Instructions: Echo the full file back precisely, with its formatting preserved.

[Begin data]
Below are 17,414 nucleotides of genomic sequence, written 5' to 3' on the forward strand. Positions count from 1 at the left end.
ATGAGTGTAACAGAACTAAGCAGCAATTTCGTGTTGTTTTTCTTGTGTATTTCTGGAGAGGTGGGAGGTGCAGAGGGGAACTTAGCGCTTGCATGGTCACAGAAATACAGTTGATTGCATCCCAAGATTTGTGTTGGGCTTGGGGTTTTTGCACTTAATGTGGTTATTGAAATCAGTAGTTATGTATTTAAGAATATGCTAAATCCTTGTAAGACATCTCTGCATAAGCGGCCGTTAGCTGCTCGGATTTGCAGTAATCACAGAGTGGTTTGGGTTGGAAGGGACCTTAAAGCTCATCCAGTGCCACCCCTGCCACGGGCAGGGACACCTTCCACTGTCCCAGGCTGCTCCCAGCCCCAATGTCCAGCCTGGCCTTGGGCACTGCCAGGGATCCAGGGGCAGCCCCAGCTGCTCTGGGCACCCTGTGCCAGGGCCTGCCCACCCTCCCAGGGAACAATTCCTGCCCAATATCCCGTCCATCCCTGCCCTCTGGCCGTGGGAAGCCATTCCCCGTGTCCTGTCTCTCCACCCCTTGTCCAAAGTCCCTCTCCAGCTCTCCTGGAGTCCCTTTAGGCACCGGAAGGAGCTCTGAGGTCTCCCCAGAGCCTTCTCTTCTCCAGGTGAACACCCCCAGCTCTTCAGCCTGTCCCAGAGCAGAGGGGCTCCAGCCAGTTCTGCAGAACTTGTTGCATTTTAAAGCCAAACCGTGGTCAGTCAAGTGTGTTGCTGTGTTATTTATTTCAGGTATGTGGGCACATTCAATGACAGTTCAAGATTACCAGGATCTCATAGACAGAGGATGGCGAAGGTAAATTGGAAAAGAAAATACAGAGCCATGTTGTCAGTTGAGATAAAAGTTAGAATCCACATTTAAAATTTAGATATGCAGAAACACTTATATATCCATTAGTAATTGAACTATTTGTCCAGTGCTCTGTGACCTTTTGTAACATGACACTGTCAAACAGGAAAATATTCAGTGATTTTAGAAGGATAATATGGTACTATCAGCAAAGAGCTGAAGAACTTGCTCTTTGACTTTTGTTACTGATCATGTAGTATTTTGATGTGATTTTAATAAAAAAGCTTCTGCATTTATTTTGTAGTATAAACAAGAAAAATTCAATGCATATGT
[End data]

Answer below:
Below are 17,414 nucleotides of genomic sequence, written 5' to 3' on the forward strand. Positions count from 1 at the left end.
ATGAGTGTAACAGAACTAAGCAGCAATTTCGTGTTGTTTTTCTTGTGTATTTCTGGAGAGGTGGGAGGTGCAGAGGGGAACTTAGCGCTTGCATGGTCACAGAAATACAGTTGATTGCATCCCAAGATTTGTGTTGGGCTTGGGGTTTTTGCACTTAATGTGGTTATTGAAATCAGTAGTTATGTATTTAAGAATATGCTAAATCCTTGTAAGACATCTCTGCATAAGCGGCCGTTAGCTGCTCGGATTTGCAGTAATCACAGAGTGGTTTGGGTTGGAAGGGACCTTAAAGCTCATCCAGTGCCACCCCTGCCACGGGCAGGGACACCTTCCACTGTCCCAGGCTGCTCCCAGCCCCAATGTCCAGCCTGGCCTTGGGCACTGCCAGGGATCCAGGGGCAGCCCCAGCTGCTCTGGGCACCCTGTGCCAGGGCCTGCCCACCCTCCCAGGGAACAATTCCTGCCCAATATCCCGTCCATCCCTGCCCTCTGGCCGTGGGAAGCCATTCCCCGTGTCCTGTCTCTCCACCCCTTGTCCAAAGTCCCTCTCCAGCTCTCCTGGAGTCCCTTTAGGCACCGGAAGGAGCTCTGAGGTCTCCCCAGAGCCTTCTCTTCTCCAGGTGAACACCCCCAGCTCTTCAGCCTGTCCCAGAGCAGAGGGGCTCCAGCCAGTTCTGCAGAACTTGTTGCATTTTAAAGCCAAACCGTGGTCAGTCAAGTGTGTTGCTGTGTTATTTATTTCAGGTATGTGGGCACATTCAATGACAGTTCAAGATTACCAGGATCTCATAGACAGAGGATGGCGAAGGTAAATTGGAAAAGAAAATACAGAGCCATGTTGTCAGTTGAGATAAAAGTTAGAATCCACATTTAAAATTTAGATATGCAGAAACACTTATATATCCATTAGTAATTGAACTATTTGTCCAGTGCTCTGTGACCTTTTGTAACATGACACTGTCAAACAGGAAAATATTCAGTGATTTTAGAAGGATAATATGGTACTATCAGCAAAGAGCTGAAGAACTTGCTCTTTGACTTTTGTTACTGATCATGTAGTATTTTGATGTGATTTTAATAAAAAAGCTTCTGCATTTATTTTGTAGTATAAACAAGAAAAATTCAATGCATATGT